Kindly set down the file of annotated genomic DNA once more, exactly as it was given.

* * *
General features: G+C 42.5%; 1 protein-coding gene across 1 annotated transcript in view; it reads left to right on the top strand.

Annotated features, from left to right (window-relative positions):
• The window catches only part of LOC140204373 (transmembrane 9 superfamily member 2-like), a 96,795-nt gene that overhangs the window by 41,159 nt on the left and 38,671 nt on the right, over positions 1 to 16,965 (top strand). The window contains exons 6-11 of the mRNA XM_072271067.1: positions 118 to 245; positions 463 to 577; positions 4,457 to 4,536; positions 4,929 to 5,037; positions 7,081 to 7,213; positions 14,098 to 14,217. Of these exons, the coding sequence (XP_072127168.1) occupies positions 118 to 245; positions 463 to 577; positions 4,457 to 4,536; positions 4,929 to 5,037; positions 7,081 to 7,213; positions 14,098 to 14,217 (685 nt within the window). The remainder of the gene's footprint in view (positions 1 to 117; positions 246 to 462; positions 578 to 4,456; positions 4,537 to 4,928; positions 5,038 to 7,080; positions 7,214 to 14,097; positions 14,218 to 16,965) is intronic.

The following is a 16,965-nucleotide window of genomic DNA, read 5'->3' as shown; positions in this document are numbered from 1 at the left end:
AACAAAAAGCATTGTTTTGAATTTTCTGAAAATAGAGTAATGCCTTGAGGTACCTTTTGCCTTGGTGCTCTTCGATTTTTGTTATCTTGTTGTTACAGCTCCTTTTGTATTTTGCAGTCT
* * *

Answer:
General features: G+C 42.5%; 1 protein-coding gene across 1 annotated transcript in view; it reads left to right on the top strand.

Annotated features, from left to right (window-relative positions):
• The window catches only part of LOC140204373 (transmembrane 9 superfamily member 2-like), a 96,795-nt gene that overhangs the window by 41,159 nt on the left and 38,671 nt on the right, over positions 1 to 16,965 (top strand). The window contains exons 6-11 of the mRNA XM_072271067.1: positions 118 to 245; positions 463 to 577; positions 4,457 to 4,536; positions 4,929 to 5,037; positions 7,081 to 7,213; positions 14,098 to 14,217. Of these exons, the coding sequence (XP_072127168.1) occupies positions 118 to 245; positions 463 to 577; positions 4,457 to 4,536; positions 4,929 to 5,037; positions 7,081 to 7,213; positions 14,098 to 14,217 (685 nt within the window). The remainder of the gene's footprint in view (positions 1 to 117; positions 246 to 462; positions 578 to 4,456; positions 4,537 to 4,928; positions 5,038 to 7,080; positions 7,214 to 14,097; positions 14,218 to 16,965) is intronic.

The following is a 16,965-nucleotide window of genomic DNA, read 5'->3' as shown; positions in this document are numbered from 1 at the left end:
AACAAAAAGCATTGTTTTGAATTTTCTGAAAATAGAGTAATGCCTTGAGGTACCTTTTGCCTTGGTGCTCTTCGATTTTTGTTATCTTGTTGTTACAGCTCCTTTTGTATTTTGCAGTCT